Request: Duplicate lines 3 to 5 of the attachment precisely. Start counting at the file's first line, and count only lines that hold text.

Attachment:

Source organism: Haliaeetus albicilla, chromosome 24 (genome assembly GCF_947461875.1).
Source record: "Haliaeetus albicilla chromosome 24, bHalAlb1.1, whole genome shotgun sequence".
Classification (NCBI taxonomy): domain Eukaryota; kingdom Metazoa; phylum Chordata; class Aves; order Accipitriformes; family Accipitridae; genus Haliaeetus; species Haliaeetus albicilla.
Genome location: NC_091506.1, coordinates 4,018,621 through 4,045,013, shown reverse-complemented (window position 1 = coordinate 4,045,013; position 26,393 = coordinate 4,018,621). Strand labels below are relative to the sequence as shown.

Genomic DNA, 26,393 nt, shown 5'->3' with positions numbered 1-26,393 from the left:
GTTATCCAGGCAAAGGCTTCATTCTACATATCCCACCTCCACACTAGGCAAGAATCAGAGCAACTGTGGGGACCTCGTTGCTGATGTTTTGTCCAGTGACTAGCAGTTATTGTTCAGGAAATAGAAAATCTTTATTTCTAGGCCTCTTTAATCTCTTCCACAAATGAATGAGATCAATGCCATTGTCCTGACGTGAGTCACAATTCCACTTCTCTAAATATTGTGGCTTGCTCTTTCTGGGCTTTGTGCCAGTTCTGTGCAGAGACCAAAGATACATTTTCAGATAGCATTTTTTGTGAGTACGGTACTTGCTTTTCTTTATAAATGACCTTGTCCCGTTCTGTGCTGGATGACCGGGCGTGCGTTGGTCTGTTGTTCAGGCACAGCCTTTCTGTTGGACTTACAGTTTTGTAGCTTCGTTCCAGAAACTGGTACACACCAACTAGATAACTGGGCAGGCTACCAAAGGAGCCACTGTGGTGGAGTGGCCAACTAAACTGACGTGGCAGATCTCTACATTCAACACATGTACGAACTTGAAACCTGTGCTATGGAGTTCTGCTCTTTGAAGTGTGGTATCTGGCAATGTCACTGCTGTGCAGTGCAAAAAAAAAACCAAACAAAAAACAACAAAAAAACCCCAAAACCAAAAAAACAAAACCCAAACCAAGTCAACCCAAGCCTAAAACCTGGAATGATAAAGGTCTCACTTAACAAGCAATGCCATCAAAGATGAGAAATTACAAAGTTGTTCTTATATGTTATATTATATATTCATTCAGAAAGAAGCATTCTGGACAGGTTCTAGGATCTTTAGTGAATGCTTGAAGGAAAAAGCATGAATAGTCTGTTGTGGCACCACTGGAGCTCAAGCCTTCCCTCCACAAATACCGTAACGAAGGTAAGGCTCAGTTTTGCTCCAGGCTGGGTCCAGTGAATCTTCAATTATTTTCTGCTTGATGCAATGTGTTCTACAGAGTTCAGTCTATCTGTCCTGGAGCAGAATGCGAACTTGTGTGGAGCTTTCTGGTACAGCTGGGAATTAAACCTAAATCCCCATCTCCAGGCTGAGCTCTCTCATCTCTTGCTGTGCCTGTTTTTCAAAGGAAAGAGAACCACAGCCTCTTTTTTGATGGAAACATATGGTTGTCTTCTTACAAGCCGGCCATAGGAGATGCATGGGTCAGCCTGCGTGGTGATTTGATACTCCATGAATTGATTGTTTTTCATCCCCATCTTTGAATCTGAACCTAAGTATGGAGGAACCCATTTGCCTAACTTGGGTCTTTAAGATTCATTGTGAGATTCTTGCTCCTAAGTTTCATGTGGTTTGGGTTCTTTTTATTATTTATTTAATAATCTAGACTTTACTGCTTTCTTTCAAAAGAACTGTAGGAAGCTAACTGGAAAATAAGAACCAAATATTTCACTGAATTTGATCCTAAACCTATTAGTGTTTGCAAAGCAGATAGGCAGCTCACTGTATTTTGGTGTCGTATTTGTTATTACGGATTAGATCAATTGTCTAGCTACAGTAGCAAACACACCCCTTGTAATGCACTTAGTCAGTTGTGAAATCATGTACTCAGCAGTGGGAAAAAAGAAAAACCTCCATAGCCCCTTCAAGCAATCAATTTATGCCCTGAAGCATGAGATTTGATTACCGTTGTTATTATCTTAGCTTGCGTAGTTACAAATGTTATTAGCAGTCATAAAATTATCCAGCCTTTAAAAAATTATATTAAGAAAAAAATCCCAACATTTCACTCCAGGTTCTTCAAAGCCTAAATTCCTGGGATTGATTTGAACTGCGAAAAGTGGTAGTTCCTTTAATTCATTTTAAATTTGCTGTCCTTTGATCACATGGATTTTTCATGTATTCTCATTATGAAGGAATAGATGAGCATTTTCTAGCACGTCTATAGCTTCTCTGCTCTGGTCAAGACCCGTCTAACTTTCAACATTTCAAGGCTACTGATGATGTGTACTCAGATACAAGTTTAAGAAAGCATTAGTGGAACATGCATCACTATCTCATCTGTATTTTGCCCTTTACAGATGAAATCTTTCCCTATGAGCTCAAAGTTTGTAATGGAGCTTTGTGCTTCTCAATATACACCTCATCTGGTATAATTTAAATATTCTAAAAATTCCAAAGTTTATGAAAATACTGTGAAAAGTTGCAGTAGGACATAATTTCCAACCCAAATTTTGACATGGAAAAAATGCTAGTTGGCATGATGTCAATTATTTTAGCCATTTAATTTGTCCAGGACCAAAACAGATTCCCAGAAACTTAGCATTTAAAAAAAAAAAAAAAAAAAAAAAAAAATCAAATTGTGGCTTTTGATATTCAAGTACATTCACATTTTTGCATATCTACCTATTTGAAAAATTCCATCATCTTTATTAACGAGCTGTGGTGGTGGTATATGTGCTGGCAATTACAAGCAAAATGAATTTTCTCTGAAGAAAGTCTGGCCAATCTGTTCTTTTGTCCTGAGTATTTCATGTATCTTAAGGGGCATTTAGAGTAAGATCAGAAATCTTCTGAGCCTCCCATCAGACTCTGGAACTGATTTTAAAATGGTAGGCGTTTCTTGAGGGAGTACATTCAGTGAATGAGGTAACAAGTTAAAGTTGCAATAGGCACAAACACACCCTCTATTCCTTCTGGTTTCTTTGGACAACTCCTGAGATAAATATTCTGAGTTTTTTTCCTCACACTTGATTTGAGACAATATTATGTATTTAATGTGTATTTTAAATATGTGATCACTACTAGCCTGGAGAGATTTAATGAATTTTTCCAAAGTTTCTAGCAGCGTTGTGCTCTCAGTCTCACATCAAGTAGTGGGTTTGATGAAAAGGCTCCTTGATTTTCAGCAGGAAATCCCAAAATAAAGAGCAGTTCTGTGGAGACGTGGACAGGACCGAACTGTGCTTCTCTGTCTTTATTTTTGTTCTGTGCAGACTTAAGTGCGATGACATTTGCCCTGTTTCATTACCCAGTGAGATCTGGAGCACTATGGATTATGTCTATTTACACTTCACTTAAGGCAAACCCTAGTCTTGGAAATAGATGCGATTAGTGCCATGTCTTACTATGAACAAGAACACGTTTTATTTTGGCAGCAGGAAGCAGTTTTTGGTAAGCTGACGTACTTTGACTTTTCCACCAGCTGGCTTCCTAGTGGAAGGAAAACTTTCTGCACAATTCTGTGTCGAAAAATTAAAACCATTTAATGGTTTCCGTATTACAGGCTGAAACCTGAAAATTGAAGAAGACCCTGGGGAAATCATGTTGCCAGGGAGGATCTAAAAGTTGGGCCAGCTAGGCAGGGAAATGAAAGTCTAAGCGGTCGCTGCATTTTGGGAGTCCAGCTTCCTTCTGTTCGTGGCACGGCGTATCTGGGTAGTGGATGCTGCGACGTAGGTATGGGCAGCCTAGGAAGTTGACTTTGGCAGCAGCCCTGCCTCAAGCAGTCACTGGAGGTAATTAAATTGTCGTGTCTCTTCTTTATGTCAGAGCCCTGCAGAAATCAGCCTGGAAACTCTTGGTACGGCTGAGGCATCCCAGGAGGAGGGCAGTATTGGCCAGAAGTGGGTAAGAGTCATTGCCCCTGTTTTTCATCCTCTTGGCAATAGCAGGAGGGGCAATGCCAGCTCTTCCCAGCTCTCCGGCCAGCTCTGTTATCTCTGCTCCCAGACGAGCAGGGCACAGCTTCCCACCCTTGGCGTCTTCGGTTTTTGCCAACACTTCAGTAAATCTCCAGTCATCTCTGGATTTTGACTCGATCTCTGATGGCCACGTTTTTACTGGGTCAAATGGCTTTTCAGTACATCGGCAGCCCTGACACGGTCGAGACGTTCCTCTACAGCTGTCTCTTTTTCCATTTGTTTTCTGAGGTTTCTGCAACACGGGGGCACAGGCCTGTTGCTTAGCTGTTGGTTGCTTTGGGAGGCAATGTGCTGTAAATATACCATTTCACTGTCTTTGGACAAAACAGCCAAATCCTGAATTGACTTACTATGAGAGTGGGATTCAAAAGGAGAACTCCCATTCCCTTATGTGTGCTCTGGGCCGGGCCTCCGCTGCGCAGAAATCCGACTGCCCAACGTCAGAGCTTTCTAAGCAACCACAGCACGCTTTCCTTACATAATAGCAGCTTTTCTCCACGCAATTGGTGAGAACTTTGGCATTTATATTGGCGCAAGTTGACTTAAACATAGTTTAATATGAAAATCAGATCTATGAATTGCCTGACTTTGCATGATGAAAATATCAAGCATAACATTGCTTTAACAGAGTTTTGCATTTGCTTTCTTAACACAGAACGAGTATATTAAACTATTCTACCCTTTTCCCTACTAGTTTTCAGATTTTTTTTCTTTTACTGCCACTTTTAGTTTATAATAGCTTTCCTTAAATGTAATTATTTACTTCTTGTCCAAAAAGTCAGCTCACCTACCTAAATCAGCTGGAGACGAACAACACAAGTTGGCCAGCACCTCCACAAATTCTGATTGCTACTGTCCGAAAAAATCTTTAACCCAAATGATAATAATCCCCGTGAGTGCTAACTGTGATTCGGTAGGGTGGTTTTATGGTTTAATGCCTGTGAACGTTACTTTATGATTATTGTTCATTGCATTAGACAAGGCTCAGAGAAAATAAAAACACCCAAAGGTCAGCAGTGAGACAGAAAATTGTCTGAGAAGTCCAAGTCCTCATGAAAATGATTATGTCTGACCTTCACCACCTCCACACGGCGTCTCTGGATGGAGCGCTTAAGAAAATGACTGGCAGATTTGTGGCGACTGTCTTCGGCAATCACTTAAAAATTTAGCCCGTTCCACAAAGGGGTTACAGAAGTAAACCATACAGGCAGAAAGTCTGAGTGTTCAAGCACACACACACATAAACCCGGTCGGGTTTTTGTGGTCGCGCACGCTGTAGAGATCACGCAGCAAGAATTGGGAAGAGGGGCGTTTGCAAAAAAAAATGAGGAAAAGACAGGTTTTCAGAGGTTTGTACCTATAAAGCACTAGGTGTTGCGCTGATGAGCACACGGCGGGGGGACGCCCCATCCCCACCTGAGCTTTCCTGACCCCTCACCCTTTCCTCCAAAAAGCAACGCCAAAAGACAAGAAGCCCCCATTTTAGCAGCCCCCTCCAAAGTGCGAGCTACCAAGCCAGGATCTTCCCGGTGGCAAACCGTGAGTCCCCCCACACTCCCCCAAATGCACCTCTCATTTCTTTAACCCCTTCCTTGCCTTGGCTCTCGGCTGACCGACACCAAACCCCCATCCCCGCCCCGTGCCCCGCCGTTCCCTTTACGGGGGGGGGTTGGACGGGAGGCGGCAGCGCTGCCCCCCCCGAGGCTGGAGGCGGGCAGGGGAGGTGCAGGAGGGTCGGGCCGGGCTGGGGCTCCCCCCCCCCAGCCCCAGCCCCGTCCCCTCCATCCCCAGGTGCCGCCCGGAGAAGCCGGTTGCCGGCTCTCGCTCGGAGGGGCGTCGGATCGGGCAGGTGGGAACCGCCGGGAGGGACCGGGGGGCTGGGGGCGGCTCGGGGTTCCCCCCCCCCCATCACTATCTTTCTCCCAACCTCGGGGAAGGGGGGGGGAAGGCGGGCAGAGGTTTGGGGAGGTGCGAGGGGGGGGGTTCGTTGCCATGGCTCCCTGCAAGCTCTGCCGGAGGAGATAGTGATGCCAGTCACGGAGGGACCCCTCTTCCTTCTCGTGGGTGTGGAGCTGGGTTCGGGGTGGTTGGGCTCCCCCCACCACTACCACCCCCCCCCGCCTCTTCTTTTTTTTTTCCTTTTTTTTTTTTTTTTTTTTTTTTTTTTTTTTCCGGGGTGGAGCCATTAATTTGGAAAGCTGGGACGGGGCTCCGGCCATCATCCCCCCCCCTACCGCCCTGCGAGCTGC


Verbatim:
Classification (NCBI taxonomy): domain Eukaryota; kingdom Metazoa; phylum Chordata; class Aves; order Accipitriformes; family Accipitridae; genus Haliaeetus; species Haliaeetus albicilla.
Genome location: NC_091506.1, coordinates 4,018,621 through 4,045,013, shown reverse-complemented (window position 1 = coordinate 4,045,013; position 26,393 = coordinate 4,018,621). Strand labels below are relative to the sequence as shown.

Genomic DNA, 26,393 nt, shown 5'->3' with positions numbered 1-26,393 from the left: